1. kinimod

Wow, just wow. I felt that in my guts (and had some experiences from the time I modelled microchip packaging heat flows with finite elements), but I wouldn’t have expected this to be so clear cut. Many thanks for taking up the idea and throwing your expertise at it!
Still the wobbles on the lower end should make us curious. A data acquisition problem?
Concerning the climate sensitivity, this is the “short term climate sensitivity”, the “left end” of the ΔT(F,t) – function. There is also an “equilibrium climate sensitivity”, which is the asymptotic limit for t → ∞, which is clearly higher (or is it? and how much?).

2. KiwiGriff

That 2.4 deg.C would be the Transient Climate Response.
The IPCC suggests TCR likely lies between 1 °C and 2.5 °C doubling and an Equilibrium Climate Sensitivity 2.5°C to 4°C.
To my understanding your estimate of TCS would support an ECS closer to 4C.

• barry

I’m wondering if the (longish) period selected might account for some lag in the climate system, putting the result somewhere between TCR and ECS.

• Al Rodger

barry,
If you run the regression for a shorter period (say 1970-to-date) you get the same number so using the result.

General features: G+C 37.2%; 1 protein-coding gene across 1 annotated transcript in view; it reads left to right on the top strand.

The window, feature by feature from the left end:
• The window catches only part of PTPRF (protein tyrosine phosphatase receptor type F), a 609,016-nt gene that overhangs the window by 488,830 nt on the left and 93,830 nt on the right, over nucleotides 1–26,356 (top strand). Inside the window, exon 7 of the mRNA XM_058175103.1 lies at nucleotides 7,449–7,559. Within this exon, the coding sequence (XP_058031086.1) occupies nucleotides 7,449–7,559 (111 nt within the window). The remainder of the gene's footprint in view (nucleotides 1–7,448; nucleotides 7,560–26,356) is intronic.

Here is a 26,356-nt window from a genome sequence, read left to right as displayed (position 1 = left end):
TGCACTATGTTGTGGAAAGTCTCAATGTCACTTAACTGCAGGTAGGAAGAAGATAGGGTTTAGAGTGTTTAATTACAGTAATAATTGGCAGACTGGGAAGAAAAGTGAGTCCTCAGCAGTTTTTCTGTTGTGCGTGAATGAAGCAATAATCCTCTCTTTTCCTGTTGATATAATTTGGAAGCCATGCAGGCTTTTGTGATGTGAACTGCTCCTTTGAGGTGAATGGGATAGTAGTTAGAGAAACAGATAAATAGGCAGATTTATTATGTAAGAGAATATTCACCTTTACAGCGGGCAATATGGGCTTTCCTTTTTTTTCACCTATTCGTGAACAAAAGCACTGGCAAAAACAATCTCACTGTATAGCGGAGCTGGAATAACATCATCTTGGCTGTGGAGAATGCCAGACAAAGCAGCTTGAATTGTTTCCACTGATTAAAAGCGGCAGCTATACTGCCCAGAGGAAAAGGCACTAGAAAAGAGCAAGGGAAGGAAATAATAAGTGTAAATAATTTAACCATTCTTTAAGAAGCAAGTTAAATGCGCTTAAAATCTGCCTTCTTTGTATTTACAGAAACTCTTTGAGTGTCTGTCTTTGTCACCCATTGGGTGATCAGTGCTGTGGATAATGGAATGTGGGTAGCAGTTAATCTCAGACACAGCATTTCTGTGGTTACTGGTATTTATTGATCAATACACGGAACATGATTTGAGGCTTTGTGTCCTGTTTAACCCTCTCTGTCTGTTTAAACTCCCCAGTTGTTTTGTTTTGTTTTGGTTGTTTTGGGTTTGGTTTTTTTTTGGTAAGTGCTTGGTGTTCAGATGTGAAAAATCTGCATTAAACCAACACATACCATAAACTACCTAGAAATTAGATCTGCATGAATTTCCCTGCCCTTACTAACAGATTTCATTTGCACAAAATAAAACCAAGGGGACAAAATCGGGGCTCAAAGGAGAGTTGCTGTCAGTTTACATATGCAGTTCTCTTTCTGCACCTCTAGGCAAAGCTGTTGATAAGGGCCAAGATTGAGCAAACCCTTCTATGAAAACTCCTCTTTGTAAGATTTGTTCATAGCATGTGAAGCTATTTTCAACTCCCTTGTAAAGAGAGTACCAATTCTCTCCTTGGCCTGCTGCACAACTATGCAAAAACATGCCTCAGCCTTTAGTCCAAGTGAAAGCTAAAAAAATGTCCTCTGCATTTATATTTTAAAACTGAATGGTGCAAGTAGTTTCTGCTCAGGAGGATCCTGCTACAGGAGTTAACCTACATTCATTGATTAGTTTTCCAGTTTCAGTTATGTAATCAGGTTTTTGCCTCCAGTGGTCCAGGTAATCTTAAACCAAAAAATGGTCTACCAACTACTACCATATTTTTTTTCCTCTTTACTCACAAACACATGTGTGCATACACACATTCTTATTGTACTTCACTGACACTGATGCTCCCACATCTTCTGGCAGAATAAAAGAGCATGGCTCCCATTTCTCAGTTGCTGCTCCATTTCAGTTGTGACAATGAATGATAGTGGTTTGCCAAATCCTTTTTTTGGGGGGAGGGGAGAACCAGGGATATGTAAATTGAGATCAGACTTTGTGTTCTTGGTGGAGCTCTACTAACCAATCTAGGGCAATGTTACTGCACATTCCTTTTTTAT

An assumption in using this ‘same number’ to calculate TCR is whether or not the CO2 increase (or more precisely ‘forcing’) is running at the level expected in the TCR analyses. And this of CO2 alone isn’t the case. The NOAA AGGI shows CO2 forcing 1979-2020 running below the +0.037Wm^-2/yr increase. The annual CO2 forcing has been slowly rising through this period, from +0.025Wm^-2/yr to +0.032Wm^-2/yr, ever below the forcing anticipated by TCR.
But CO2 is not the only forcing at work. The NOAA AGGI data suggests CO2 is roughly 80% of the total (positive & negative) forcings (natural & anthropogenic) which would give a back-of-envelop number for AGW as a whole to be running at +0.031Wm^-2/yr to +0.040Wm^2/yr.

I think the problem with nailing-down a precise ECS value is that there are long-term effects a forcing imposes on the climate which make a significant impact on the final value while our usable climate data does not stretch that far. There are folk who say ECS can be calculated by simply subtracting the TOA energy imbalance to provide the amount of AGW forcing so far converted into AGW. Their results yield a low ECS at the bottom end of the IPCC range. But such analyses assume it is all about energy smoothly heating up the world, an assumption which is smoothing over some rather meaty physics.

3. Dom